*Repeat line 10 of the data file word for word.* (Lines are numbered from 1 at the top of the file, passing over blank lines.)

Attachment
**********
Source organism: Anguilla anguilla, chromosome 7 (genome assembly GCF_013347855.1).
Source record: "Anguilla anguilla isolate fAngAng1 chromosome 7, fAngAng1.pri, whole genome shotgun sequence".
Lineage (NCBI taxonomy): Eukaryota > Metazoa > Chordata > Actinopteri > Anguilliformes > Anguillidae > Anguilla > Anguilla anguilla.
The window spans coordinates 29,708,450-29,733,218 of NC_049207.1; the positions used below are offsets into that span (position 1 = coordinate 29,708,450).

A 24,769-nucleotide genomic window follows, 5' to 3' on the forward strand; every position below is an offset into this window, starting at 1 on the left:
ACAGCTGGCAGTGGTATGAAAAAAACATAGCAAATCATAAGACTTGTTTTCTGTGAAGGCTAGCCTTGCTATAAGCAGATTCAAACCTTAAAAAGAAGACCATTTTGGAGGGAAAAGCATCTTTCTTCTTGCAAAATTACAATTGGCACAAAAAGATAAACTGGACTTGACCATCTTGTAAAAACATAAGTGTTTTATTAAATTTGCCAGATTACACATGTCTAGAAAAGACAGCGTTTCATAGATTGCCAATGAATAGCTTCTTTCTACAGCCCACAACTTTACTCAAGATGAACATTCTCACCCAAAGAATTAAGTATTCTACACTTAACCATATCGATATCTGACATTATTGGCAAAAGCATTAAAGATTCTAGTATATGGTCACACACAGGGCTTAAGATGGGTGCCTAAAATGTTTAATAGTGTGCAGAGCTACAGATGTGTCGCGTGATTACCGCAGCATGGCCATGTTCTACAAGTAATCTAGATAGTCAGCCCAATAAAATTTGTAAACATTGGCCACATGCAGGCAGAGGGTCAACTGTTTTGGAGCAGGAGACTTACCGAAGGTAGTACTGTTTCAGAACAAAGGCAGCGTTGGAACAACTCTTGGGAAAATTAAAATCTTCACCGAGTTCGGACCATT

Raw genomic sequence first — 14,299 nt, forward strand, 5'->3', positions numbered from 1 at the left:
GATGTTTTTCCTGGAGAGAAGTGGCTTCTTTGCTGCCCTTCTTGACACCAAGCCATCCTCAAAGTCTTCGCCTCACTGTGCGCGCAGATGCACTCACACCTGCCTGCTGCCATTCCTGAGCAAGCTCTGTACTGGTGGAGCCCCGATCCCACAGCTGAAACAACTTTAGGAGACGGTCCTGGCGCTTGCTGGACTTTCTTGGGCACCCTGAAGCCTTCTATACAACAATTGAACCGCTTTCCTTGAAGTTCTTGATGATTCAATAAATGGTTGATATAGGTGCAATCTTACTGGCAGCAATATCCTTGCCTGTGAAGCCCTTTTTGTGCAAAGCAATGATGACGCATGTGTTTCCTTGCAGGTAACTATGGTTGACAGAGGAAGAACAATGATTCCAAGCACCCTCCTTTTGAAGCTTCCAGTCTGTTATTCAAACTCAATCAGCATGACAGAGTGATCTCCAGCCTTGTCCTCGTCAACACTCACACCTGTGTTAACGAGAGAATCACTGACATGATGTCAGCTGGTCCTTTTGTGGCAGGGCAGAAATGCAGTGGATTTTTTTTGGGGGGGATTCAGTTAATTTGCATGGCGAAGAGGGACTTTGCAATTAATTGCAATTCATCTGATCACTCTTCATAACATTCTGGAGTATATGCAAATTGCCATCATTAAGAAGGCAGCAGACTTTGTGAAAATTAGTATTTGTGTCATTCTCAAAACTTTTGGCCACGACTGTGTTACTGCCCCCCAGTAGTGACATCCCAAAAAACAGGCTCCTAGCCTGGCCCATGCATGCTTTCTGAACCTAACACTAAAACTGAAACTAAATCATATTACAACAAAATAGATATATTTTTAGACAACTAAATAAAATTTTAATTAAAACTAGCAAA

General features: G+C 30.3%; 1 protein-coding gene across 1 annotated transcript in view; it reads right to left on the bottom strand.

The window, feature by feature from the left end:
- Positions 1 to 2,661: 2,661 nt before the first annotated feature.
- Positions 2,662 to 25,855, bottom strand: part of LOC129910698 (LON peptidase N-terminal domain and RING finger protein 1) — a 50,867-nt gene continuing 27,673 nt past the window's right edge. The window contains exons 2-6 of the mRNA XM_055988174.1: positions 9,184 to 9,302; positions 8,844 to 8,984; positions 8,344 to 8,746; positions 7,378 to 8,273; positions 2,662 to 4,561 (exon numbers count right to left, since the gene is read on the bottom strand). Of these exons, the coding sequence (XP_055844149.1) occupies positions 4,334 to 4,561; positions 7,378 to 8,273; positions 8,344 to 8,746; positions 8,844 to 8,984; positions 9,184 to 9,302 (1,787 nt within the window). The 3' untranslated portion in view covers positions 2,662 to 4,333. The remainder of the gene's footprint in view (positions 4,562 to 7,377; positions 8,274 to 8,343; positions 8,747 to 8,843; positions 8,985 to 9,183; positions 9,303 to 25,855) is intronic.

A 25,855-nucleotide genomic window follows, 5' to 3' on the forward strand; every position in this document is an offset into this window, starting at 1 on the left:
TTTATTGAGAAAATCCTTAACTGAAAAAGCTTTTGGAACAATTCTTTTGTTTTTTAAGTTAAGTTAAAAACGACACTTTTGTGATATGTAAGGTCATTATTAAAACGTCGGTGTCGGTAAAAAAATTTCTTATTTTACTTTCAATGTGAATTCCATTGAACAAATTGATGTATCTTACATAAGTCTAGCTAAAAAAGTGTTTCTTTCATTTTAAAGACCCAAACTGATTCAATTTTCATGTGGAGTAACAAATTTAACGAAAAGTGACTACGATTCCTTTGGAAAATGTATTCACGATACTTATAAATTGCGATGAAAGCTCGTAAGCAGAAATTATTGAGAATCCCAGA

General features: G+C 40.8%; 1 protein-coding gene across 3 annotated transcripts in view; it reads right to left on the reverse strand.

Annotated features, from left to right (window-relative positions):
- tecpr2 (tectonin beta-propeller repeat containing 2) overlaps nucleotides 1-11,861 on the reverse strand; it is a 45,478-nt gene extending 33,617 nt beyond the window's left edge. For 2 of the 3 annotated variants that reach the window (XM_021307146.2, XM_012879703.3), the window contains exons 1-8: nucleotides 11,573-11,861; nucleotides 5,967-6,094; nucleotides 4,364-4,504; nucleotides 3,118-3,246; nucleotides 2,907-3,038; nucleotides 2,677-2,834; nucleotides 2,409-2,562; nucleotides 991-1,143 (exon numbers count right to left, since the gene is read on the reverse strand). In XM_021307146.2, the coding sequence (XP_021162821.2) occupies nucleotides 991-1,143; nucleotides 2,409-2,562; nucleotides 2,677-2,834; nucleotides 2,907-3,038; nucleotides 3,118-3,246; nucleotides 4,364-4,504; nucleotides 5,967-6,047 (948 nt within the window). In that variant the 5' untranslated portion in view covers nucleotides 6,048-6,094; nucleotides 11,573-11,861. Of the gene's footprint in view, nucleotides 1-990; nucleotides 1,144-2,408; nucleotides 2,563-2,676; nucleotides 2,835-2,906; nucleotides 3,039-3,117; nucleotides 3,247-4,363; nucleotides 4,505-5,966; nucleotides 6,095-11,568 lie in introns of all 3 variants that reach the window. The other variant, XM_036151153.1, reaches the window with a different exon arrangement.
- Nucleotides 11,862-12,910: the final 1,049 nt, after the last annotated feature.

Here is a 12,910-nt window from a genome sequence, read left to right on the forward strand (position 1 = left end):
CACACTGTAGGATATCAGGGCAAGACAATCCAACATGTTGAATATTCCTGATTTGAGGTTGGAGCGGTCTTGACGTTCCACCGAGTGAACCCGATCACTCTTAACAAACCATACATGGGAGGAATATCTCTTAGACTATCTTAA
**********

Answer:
The window, feature by feature from the left end: